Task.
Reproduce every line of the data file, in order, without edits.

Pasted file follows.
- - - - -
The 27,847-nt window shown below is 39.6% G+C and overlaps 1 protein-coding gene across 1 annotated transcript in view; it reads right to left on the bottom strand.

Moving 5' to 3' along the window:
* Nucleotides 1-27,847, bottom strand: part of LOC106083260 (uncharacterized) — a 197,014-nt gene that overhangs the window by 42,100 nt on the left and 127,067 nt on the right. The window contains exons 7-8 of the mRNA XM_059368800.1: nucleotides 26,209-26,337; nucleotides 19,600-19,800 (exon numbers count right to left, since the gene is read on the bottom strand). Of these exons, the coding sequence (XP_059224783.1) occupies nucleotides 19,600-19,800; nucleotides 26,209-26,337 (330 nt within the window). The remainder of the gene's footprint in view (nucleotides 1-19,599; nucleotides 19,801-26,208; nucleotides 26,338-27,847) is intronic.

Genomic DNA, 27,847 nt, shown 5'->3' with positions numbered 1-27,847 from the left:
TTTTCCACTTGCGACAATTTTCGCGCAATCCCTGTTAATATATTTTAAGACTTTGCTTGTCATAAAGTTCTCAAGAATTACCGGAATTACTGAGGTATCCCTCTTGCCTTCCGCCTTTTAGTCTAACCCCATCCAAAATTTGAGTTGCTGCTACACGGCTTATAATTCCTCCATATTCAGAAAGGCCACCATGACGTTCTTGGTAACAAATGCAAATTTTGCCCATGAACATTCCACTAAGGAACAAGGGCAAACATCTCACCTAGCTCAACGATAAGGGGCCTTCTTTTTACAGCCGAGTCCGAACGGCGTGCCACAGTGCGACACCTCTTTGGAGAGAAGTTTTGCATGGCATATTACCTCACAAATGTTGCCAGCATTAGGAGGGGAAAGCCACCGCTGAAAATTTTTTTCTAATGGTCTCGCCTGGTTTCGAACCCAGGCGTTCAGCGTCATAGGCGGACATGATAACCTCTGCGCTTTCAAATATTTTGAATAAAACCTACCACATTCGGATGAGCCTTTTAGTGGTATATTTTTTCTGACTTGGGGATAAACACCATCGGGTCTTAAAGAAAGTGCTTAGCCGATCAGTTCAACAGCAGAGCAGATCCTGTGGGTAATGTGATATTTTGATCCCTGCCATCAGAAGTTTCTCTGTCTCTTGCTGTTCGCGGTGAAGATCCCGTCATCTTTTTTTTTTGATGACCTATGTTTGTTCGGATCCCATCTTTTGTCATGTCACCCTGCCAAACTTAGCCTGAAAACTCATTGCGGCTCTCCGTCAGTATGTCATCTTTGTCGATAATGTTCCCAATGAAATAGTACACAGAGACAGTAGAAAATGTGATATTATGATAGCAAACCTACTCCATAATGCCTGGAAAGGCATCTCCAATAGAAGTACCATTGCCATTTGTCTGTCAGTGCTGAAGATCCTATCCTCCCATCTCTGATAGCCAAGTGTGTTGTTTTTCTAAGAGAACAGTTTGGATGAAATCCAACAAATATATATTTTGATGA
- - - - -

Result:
The 27,847-nt window shown below is 39.6% G+C and overlaps 1 protein-coding gene across 1 annotated transcript in view; it reads right to left on the bottom strand.

Moving 5' to 3' along the window:
* Nucleotides 1-27,847, bottom strand: part of LOC106083260 (uncharacterized) — a 197,014-nt gene that overhangs the window by 42,100 nt on the left and 127,067 nt on the right. The window contains exons 7-8 of the mRNA XM_059368800.1: nucleotides 26,209-26,337; nucleotides 19,600-19,800 (exon numbers count right to left, since the gene is read on the bottom strand). Of these exons, the coding sequence (XP_059224783.1) occupies nucleotides 19,600-19,800; nucleotides 26,209-26,337 (330 nt within the window). The remainder of the gene's footprint in view (nucleotides 1-19,599; nucleotides 19,801-26,208; nucleotides 26,338-27,847) is intronic.

Genomic DNA, 27,847 nt, shown 5'->3' with positions numbered 1-27,847 from the left:
TTTTCCACTTGCGACAATTTTCGCGCAATCCCTGTTAATATATTTTAAGACTTTGCTTGTCATAAAGTTCTCAAGAATTACCGGAATTACTGAGGTATCCCTCTTGCCTTCCGCCTTTTAGTCTAACCCCATCCAAAATTTGAGTTGCTGCTACACGGCTTATAATTCCTCCATATTCAGAAAGGCCACCATGACGTTCTTGGTAACAAATGCAAATTTTGCCCATGAACATTCCACTAAGGAACAAGGGCAAACATCTCACCTAGCTCAACGATAAGGGGCCTTCTTTTTACAGCCGAGTCCGAACGGCGTGCCACAGTGCGACACCTCTTTGGAGAGAAGTTTTGCATGGCATATTACCTCACAAATGTTGCCAGCATTAGGAGGGGAAAGCCACCGCTGAAAATTTTTTTCTAATGGTCTCGCCTGGTTTCGAACCCAGGCGTTCAGCGTCATAGGCGGACATGATAACCTCTGCGCTTTCAAATATTTTGAATAAAACCTACCACATTCGGATGAGCCTTTTAGTGGTATATTTTTTCTGACTTGGGGATAAACACCATCGGGTCTTAAAGAAAGTGCTTAGCCGATCAGTTCAACAGCAGAGCAGATCCTGTGGGTAATGTGATATTTTGATCCCTGCCATCAGAAGTTTCTCTGTCTCTTGCTGTTCGCGGTGAAGATCCCGTCATCTTTTTTTTTTGATGACCTATGTTTGTTCGGATCCCATCTTTTGTCATGTCACCCTGCCAAACTTAGCCTGAAAACTCATTGCGGCTCTCCGTCAGTATGTCATCTTTGTCGATAATGTTCCCAATGAAATAGTACACAGAGACAGTAGAAAATGTGATATTATGATAGCAAACCTACTCCATAATGCCTGGAAAGGCATCTCCAATAGAAGTACCATTGCCATTTGTCTGTCAGTGCTGAAGATCCTATCCTCCCATCTCTGATAGCCAAGTGTGTTGTTTTTCTAAGAGAACAGTTTGGATGAAATCCAACAAATATATATTTTGATGA